In previous posts, we’ve discussed using refrigerators as literal bombs launched by catapults and fridges used as bots to execute denial-of-service attacks against hapless networks. But now, all that is small potatoes when you think about the rapid push towards the creation of the Internet of Things.
Stephen Hawking himself recently posited that when true artificial intelligence is achieved, humankind is finished.
Are we helping things along by providing the network and Internet of Things that Skynet will ultimately use against us? Will we have to worry about the toaster in the corner coming to life and wreaking its revenge upon its former human masters? Will we end up running from shiny metal appliances (or your Roomba) in search of the lost colony at Roanoke?
Think about the growing prevalence of things connected to the Internet—home automation has grown from simple x10 based devices to complex networks of thermostats, door locks, web cams, lights, the aforementioned refrigerator and Smart Meters, which your electric company uses to monitor your power usage. Even newer car commercials are touting Internet access for devices while you are on the road.
Now, privacy definitely becomes a major concern with many of these devices. Your power company certainly knows when you are home and when you are not; there are a multitude of sites on the Internet showing hacked web/nanny cams; and the fridge stands accused of being a spammer.
As these things get woven together into the Internet of Things and are further integrated into our modern day life, what used to be annoying hacks can become dangerous and even life threatening.
Energy companies already have to deal with threats to the grid, as their infrastructure and SCADA devices come under almost constant attack. Meanwhile, researchers in Spain have already figured out how to shut down the power to a house by hacking Smart Meters.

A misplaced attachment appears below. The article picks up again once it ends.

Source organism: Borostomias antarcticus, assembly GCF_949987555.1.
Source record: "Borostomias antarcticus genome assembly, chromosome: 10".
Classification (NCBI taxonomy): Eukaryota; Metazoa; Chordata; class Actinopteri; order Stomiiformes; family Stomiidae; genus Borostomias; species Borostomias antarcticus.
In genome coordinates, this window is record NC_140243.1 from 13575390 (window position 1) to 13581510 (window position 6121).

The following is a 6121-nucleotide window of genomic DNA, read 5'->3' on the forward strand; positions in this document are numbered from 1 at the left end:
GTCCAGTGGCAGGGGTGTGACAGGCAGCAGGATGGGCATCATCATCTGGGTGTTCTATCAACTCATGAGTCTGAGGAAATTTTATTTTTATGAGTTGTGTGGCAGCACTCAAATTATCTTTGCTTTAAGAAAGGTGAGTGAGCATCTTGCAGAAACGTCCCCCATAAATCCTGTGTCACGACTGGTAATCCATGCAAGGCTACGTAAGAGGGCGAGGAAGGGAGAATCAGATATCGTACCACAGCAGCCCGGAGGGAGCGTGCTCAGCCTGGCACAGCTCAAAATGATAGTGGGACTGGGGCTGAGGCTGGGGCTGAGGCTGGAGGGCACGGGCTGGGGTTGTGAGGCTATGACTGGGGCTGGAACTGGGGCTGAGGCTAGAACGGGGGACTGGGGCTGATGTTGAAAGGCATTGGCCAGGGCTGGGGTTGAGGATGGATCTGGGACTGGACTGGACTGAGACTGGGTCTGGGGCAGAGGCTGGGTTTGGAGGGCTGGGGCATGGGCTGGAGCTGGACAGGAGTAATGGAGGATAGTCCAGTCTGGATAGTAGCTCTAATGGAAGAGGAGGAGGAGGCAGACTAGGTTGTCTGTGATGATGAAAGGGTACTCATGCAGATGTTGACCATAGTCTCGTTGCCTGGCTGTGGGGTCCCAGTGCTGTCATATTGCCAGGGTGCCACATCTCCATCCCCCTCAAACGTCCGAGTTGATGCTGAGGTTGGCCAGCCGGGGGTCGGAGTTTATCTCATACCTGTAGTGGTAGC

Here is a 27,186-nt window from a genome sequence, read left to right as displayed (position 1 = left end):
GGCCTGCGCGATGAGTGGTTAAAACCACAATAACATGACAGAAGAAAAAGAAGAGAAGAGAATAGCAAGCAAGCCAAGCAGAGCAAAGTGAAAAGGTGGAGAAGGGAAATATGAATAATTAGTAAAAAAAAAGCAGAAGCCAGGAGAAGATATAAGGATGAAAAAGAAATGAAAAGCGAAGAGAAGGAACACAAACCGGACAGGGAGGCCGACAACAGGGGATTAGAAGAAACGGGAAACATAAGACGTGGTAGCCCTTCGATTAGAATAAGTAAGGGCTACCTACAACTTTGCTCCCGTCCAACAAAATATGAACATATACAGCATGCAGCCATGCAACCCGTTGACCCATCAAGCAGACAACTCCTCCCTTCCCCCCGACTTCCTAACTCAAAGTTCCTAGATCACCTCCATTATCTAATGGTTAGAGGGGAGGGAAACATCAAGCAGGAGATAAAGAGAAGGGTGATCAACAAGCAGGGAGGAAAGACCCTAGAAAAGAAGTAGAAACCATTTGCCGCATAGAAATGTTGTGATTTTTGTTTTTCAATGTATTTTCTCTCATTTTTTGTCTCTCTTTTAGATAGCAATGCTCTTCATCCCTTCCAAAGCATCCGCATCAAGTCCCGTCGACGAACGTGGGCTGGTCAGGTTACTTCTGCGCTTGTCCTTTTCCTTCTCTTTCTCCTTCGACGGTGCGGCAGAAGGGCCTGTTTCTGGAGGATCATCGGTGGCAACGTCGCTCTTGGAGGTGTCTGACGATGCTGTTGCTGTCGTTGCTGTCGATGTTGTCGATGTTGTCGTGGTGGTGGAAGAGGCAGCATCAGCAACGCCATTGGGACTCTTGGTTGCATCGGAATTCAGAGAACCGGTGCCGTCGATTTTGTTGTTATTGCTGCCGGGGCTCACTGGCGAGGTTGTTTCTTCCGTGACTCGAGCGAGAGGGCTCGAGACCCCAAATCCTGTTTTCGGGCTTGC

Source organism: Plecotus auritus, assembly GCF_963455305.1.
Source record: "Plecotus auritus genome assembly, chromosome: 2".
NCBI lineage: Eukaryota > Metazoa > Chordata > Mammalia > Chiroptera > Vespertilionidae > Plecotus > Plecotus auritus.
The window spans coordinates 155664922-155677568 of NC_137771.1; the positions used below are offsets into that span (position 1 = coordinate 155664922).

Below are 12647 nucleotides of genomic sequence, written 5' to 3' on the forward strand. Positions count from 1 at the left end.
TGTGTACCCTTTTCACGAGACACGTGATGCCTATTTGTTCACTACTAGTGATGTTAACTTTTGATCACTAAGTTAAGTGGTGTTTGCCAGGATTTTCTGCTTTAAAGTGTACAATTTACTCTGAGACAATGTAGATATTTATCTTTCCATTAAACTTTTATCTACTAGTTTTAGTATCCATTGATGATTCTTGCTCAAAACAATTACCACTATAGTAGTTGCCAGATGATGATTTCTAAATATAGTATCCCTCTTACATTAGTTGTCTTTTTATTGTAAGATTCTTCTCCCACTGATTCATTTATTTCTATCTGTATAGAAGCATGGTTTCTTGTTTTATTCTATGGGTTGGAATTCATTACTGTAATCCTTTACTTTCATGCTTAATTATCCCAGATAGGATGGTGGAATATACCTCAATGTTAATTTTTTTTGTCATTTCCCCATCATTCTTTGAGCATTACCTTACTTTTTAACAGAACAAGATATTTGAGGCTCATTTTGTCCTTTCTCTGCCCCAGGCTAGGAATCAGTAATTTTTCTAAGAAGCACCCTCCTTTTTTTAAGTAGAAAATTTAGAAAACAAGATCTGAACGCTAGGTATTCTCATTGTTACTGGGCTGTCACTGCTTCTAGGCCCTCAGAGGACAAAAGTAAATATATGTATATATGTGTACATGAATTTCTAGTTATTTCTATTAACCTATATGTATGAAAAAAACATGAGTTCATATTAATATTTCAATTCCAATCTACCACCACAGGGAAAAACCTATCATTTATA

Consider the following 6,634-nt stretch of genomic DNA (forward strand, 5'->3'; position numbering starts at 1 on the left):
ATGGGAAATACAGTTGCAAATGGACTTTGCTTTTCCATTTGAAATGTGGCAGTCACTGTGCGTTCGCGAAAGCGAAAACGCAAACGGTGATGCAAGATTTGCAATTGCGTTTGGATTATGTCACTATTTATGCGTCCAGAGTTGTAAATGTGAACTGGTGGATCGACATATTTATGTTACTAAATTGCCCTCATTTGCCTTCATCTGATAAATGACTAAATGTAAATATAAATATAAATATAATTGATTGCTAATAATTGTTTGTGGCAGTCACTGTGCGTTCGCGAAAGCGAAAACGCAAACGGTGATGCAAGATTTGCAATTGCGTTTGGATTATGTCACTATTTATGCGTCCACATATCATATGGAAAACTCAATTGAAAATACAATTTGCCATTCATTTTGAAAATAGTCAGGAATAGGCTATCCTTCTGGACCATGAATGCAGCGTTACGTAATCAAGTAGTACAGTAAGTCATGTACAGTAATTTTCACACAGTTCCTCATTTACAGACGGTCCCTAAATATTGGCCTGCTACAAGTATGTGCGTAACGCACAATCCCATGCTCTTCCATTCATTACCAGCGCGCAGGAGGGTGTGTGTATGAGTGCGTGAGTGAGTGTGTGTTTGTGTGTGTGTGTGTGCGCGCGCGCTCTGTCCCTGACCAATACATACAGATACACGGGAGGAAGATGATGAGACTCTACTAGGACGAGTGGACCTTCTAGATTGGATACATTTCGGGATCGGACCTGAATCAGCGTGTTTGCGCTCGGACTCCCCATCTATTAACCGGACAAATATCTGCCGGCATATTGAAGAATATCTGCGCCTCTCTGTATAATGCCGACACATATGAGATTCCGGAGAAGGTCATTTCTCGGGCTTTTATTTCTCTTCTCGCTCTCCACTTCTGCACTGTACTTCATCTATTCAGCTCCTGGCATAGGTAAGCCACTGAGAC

What if they target your car next?
It can be done, according to the folks at the Center for Automotive Embedded Systems Security. Similar to the small plug-ins insurance companies use to monitor driving, a small device can be attached to a car’s computer and be used to essentially pwn a car. In a given instance, your car may be the target of a sophisticated phishing attack through the help of a less than scrupulous business offering to lower your rates. All you have to do is plug a small device into your car.
Additionally, your Google Nest thermostat may already be giving up your secrets according to a presentation given at the 2014 edition of Black Hat in Las Vegas. The researchers showed how a compromised Nest device could sniff out network credentials, act as a launch point to compromise other devices in your network and send sensitive data to the hacker.
At this point, it’s not like you can take your Smart Meter into the nearest Buy More and get it checked for malware. At the moment, it’s largely up to device manufacturers to begin to take security matters seriously. If you bake security consciousness into development you tend to get more secure code and firmware practices.
At the same time, when we do make the choice to connect our things to the Internet, we make the choice to learn the consequences of these actions. We make sure to have strong passwords (or at the very least change the defaults) and be a good Netizen.
It used to be that you could slip a doorman a few bucks to sneak into a log room or use a bump key. Now, smart door locks may make the task even easier if they have been connected to your home automation network.
The thief will make sure you aren’t home by looking inside using your own Internet connected webcam first. Once inside, the attacker can pretty much take whatever he wants.
Except the toaster, of course. Everyone knows to be afraid of the toasters.
- Competition For a Place in The Internet of Things
- 3 Internet of Things Security Nuances You May Not Have Considered
- The Internet of Things is Here: 5 Connected Devices that Can Already Be Hacked
- Vulnerability Coordination for the Internet… of Everything
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